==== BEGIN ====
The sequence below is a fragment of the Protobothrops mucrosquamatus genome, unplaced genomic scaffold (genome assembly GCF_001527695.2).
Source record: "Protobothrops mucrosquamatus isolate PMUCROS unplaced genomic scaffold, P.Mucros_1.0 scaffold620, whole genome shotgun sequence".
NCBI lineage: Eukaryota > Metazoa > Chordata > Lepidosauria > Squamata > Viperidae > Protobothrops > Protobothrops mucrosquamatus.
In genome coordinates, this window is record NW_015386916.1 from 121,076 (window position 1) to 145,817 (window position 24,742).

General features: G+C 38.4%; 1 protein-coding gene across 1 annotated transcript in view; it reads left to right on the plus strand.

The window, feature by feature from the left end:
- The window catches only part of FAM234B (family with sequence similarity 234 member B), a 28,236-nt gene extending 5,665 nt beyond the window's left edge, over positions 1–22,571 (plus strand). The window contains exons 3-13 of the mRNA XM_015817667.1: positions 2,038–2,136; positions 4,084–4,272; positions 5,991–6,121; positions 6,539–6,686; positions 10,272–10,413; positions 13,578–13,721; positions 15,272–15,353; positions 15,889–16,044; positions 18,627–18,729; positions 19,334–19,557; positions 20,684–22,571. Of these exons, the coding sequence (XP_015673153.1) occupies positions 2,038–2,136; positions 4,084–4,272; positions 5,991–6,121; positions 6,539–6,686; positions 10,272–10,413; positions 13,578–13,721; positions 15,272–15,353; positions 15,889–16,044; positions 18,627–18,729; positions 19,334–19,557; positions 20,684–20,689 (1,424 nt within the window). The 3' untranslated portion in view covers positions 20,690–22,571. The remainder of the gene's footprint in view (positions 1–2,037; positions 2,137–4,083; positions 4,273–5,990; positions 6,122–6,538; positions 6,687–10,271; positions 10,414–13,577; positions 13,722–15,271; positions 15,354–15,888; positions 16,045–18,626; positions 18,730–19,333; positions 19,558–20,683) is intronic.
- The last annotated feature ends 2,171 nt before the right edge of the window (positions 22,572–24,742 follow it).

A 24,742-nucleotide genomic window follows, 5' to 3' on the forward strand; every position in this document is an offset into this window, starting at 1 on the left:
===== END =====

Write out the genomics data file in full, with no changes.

The sequence below is a fragment of the Protobothrops mucrosquamatus genome, unplaced genomic scaffold (genome assembly GCF_001527695.2).
Source record: "Protobothrops mucrosquamatus isolate PMUCROS unplaced genomic scaffold, P.Mucros_1.0 scaffold620, whole genome shotgun sequence".
NCBI lineage: Eukaryota > Metazoa > Chordata > Lepidosauria > Squamata > Viperidae > Protobothrops > Protobothrops mucrosquamatus.
In genome coordinates, this window is record NW_015386916.1 from 121,076 (window position 1) to 145,817 (window position 24,742).

General features: G+C 38.4%; 1 protein-coding gene across 1 annotated transcript in view; it reads left to right on the plus strand.

The window, feature by feature from the left end:
- The window catches only part of FAM234B (family with sequence similarity 234 member B), a 28,236-nt gene extending 5,665 nt beyond the window's left edge, over positions 1–22,571 (plus strand). The window contains exons 3-13 of the mRNA XM_015817667.1: positions 2,038–2,136; positions 4,084–4,272; positions 5,991–6,121; positions 6,539–6,686; positions 10,272–10,413; positions 13,578–13,721; positions 15,272–15,353; positions 15,889–16,044; positions 18,627–18,729; positions 19,334–19,557; positions 20,684–22,571. Of these exons, the coding sequence (XP_015673153.1) occupies positions 2,038–2,136; positions 4,084–4,272; positions 5,991–6,121; positions 6,539–6,686; positions 10,272–10,413; positions 13,578–13,721; positions 15,272–15,353; positions 15,889–16,044; positions 18,627–18,729; positions 19,334–19,557; positions 20,684–20,689 (1,424 nt within the window). The 3' untranslated portion in view covers positions 20,690–22,571. The remainder of the gene's footprint in view (positions 1–2,037; positions 2,137–4,083; positions 4,273–5,990; positions 6,122–6,538; positions 6,687–10,271; positions 10,414–13,577; positions 13,722–15,271; positions 15,354–15,888; positions 16,045–18,626; positions 18,730–19,333; positions 19,558–20,683) is intronic.
- The last annotated feature ends 2,171 nt before the right edge of the window (positions 22,572–24,742 follow it).

A 24,742-nucleotide genomic window follows, 5' to 3' on the forward strand; every position in this document is an offset into this window, starting at 1 on the left: